From Perrine to C & F to Wheatley, I either own or have used just about every brand, style or design of fly box out there. From the day I started fly fishing, I had an early fascination with fly boxes. My first one was some uninspired, mass-manufactured plastic compartment box that I think came with a Shakespeare rod & reel in bubble packaging from K-mart. Right away, I felt a lust for the much sleeker, sexier metal Wheatley boxes. They just looked cooler and, somewhere in the back of my mind, I knew they were sure to make me a better angler.
Wheatleys were prohibitively expensive for a teen with no income but Perrines were pretty good doppelgangers and monetarily reachable so I ended up getting a couple of those. One had clips that were a reasonable imitation of some of the classic Wheatleys and the other had these strange rows of “springs” that held the hook points in place (remember those?). It was an odd design but my naive mind was somehow drawn to their peculiarity.
I considered those my first “real” fly boxes because they looked the part. They looked like something you’d lay out on a grass bank beside an English chalk stream and take a picture of in classic, dreary, British light.
Since then, I’ve had all manner of top-end and custom made boxes. And I love all of them for different reasons. But, after fishing tenkara for so long, I’ve gotten a little less nostalgic and a little more down-to-earth. I now think more about usability and function. And that seems to have made me more open to more practical gear–including fly boxes. Enter the Meiho Akiokun box.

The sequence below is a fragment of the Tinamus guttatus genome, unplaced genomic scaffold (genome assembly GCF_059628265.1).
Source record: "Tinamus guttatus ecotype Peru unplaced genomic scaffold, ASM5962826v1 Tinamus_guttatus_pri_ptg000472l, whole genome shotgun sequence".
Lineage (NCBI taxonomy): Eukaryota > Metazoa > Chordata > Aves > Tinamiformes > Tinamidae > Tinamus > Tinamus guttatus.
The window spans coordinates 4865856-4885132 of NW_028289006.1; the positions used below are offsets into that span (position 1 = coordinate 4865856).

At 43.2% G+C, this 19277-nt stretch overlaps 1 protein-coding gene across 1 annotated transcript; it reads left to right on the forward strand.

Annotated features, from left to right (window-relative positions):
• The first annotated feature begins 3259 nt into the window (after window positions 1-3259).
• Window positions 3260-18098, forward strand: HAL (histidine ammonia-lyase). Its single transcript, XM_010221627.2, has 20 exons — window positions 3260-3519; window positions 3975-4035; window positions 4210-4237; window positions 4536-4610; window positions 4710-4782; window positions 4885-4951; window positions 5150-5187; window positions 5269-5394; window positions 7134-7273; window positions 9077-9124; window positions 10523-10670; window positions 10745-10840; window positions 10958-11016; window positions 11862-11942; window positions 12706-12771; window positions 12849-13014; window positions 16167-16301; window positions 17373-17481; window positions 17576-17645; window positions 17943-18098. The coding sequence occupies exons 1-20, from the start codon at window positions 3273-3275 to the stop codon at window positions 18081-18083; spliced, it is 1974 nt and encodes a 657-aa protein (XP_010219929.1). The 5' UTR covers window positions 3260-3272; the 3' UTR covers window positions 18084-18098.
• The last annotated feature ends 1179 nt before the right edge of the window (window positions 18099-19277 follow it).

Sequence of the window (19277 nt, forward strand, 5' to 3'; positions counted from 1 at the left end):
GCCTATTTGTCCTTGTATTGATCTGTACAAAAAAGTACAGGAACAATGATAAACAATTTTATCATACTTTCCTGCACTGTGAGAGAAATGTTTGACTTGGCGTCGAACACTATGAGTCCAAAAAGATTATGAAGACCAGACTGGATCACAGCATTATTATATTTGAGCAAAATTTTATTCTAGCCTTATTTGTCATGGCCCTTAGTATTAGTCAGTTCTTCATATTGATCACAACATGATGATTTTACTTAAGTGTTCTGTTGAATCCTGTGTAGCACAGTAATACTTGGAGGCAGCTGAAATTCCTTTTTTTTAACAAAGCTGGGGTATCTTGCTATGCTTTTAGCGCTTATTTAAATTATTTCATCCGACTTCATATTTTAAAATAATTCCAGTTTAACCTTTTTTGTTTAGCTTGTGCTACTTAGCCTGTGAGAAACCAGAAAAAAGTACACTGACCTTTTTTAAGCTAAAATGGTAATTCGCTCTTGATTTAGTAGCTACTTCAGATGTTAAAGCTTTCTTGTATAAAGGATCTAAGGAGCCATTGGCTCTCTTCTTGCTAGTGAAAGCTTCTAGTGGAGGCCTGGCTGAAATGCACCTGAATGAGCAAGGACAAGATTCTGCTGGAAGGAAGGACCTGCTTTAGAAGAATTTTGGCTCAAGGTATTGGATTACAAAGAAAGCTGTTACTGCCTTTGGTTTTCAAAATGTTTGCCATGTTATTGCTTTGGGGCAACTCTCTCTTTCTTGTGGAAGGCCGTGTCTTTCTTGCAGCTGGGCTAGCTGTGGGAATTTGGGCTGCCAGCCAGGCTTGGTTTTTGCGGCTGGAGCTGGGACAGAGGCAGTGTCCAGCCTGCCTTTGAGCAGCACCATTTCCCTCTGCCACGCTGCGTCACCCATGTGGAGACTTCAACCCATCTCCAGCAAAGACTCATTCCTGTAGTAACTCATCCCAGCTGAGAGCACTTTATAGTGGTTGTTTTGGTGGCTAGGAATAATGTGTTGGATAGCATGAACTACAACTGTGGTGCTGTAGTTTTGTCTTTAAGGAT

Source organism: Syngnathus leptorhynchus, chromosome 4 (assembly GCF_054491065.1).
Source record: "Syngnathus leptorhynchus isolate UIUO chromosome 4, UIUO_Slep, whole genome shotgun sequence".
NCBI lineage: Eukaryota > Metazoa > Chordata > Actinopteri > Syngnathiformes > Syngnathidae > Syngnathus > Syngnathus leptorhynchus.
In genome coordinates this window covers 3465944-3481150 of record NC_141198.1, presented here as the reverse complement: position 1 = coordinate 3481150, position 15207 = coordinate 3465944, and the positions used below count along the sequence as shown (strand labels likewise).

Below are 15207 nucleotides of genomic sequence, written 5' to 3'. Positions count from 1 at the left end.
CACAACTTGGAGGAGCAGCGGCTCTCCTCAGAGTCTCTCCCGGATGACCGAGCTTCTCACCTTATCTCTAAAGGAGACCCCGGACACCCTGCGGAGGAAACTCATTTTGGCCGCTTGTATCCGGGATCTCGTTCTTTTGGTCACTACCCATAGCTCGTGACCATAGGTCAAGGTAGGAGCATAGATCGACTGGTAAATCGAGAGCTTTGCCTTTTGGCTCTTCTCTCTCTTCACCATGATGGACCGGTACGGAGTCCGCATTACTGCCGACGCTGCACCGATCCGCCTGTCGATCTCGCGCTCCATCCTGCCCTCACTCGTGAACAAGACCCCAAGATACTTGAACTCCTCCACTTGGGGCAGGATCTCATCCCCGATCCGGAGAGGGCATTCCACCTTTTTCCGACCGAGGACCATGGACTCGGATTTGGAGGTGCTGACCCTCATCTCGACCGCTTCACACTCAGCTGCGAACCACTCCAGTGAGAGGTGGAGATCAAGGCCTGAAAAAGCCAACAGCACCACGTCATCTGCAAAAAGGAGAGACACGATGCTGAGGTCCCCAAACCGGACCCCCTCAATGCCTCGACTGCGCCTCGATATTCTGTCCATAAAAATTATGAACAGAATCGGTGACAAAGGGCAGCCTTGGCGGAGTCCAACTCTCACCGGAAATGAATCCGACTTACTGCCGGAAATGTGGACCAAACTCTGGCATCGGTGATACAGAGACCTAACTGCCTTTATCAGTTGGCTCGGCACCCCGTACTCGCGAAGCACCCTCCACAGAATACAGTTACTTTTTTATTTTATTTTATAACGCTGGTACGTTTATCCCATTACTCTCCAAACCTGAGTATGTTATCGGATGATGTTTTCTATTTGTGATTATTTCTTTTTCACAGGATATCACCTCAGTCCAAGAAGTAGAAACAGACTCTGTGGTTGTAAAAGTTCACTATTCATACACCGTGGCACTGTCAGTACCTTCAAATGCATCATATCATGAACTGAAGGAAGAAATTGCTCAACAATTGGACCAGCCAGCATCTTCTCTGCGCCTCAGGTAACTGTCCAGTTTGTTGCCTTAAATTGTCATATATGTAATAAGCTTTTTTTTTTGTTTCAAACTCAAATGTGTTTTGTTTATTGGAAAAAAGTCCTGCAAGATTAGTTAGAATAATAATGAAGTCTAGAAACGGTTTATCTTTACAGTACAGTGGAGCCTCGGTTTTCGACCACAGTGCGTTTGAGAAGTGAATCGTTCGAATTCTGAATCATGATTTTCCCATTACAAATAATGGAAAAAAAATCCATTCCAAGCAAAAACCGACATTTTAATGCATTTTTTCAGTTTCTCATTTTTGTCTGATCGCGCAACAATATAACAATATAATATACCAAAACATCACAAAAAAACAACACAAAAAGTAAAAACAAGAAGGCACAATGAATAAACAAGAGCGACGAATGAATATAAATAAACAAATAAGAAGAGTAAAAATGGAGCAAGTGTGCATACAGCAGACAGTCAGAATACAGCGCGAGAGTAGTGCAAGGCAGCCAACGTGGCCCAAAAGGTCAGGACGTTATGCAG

This 3″ x 4″ box is an unsightly thing–bright orange (which may not be very picturesque or nostalgic but sure is easy to find if you should drop it along the trail). With tapered edges and corners, it’s very ergonomic and slides in and out of pockets easily (though not out of your hands).
This is a 14-compartment box with 8 smaller, individual-opening lids, and 2 larger lids that open up to reveal 3 larger compartments each. It’s a somewhat quirky layout, but if you think about it, the individual lids kind of make sense. Opening only one compartment at a time will reduce fly loss in high winds or if you accidentally drop the box.
Overall, the box is bombproof and will sustain any beating you can give it. The main hinge and latch are very robust and will last a lifetime.
Curiously though, there are no hinges on the internal compartments. They’re just thinned-out molded plastic. I imagine these will wear out a lot faster than the outside hinges.
One nice touch is a corner lanyard attachment if you want to go really minimal and just hang the box around your neck or lanyard.
I should also mention this box is waterproof and floats so if it takes a swim, your flies will be cozy and dry.
With a name like FB-470 and an all-plastic, neon orange construction, it’s probably not going to become an heirloom. But it’s practical. And it will hold all the flies the average tenkara angler needs for a day–and hold them well.